23. 23. Identifying Chromosomal Disorders <ul><li>To determine whether or not an organism has the proper number of each chromosome, one can look at a karyotype </li></ul><ul><li>To make a karyotype a photograph is taken of the paired chromosomes during metaphase </li></ul><ul><li>These pairs are cut out and arranged in a chart according to length and location of centromere </li></ul><ul><li>Once arranged, it is easy to see if there are any extra or missing chromosomes </li></ul>This individual has an extra Y chromosome
  24. 24. Cell Development <ul><li>In the development of most multicellular organisms, a single cell ( fertilized egg ) gives rise to many different types of cells, each with a different structure and corresponding function . </li></ul><ul><li>The fertilized egg gives rise to a large number of cells through cell division , but the process of cell division alone could only lead to increasing numbers of identical cells. </li></ul><ul><li>As cell division proceeds, the cells not only increase in number but also undergo differentiation becoming specialized in structure and function. </li></ul><ul><li>The various types of cells (such as blood, muscle, or epithelial cells) arrange into tissues which are organized into organs , and, ultimately, into organ systems . </li></ul>
  25. 25. Differentiation <ul><li>Nearly all of the cells of a multicellular organism have exactly the same chromosomes and DNA . </li></ul><ul><li>During the process of differentiation, only specific parts of the DNA are activated; the parts of the DNA that are activated determine the function and specialized structure of a cell. </li></ul><ul><li>Because all cells contain the same DNA, all cells initially have the potential to become any type of cell . </li></ul><ul><li>Once a cell differentiates, the process can not be reversed . </li></ul>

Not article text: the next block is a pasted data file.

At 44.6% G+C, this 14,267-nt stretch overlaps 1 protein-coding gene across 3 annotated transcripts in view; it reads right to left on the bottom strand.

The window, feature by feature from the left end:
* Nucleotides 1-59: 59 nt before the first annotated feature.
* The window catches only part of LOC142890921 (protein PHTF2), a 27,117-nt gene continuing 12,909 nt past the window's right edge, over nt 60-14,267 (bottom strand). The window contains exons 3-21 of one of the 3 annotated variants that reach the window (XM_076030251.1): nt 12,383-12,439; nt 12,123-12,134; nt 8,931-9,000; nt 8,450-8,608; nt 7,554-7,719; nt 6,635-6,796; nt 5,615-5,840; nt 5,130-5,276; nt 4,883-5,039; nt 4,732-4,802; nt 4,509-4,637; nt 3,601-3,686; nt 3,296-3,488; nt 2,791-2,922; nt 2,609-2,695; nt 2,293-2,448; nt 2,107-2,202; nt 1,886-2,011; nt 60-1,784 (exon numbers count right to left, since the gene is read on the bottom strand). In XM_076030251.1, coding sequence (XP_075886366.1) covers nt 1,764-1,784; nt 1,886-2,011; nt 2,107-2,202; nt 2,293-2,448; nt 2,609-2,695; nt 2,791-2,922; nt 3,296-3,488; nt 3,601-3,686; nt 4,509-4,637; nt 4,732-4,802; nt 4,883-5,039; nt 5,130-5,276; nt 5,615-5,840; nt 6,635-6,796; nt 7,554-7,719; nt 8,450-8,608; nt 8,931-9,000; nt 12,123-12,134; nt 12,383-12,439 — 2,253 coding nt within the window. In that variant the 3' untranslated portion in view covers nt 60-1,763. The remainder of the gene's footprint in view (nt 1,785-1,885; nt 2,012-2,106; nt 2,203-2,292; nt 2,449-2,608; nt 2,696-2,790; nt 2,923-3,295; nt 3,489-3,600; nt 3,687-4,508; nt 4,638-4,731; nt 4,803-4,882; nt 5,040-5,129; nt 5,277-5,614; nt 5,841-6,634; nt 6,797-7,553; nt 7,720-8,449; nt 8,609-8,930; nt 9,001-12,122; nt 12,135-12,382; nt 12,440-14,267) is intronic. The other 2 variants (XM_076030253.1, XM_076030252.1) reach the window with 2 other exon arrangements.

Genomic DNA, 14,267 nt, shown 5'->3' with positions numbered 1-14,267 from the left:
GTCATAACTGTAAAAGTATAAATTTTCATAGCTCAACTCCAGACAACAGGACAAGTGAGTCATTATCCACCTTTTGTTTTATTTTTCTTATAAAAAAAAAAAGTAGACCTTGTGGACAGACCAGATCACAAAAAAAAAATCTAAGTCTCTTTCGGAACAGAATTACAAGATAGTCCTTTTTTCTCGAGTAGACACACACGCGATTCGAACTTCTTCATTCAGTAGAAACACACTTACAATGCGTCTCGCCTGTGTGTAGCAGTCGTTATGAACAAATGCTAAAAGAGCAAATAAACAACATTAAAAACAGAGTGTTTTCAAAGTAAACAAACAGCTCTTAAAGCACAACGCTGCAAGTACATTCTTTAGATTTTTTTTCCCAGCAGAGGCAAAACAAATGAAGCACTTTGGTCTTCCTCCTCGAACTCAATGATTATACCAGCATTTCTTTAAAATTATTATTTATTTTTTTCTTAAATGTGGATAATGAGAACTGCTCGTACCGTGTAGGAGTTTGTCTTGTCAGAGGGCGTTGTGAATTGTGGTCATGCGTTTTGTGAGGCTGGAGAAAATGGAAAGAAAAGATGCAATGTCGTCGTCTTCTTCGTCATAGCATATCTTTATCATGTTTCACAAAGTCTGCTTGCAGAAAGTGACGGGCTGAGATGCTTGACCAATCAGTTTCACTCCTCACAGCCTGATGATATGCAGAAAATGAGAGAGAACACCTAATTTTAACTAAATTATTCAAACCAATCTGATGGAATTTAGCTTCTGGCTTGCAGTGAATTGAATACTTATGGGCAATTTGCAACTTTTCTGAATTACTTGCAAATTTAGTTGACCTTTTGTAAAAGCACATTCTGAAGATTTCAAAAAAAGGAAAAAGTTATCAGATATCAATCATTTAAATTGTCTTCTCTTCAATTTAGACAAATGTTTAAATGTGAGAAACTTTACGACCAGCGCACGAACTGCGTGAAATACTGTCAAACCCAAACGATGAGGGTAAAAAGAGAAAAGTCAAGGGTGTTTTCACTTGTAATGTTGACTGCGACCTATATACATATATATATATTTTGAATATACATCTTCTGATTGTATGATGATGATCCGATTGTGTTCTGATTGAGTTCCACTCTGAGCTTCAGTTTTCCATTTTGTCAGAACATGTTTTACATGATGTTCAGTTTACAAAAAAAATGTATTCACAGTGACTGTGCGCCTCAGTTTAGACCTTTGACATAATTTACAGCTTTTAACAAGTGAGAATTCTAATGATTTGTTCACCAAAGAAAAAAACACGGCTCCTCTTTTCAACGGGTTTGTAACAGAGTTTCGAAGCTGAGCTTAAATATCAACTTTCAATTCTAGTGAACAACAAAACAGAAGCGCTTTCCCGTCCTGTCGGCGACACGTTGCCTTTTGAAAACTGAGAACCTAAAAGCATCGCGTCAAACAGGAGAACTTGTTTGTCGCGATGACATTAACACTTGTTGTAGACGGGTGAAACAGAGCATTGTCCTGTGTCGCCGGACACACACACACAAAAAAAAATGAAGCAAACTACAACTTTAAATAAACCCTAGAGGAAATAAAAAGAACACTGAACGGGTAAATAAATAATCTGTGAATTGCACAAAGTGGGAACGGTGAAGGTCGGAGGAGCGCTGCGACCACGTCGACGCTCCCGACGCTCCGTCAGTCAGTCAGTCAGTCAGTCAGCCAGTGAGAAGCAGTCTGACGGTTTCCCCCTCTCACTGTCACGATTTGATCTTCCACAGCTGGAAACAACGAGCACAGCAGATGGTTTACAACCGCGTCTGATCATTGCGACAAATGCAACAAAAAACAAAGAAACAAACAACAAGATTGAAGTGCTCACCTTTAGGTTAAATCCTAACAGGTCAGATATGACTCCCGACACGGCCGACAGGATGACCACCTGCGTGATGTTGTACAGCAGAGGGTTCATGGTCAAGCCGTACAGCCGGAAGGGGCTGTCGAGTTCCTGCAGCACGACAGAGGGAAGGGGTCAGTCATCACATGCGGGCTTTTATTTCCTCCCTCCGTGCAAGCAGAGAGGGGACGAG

26. 26. Stem Cells <ul><li>Stem cells are unspecialized cells that continually reproduce themselves and have, under appropriate conditions, the ability to differentiate into one or more types of specialized cells. </li></ul><ul><ul><li>Embryonic cells, which have not yet differentiated into various cell types, are called embryonic stem cells . </li></ul></ul><ul><ul><li>Stem cells found in adult organisms, for instance in bone marrow, are called adult stem cells . </li></ul></ul><ul><li>Scientists have recently demonstrated that stem cells, both embryonic and adult , with the right laboratory culture conditions, differentiate into specialized cells . </li></ul>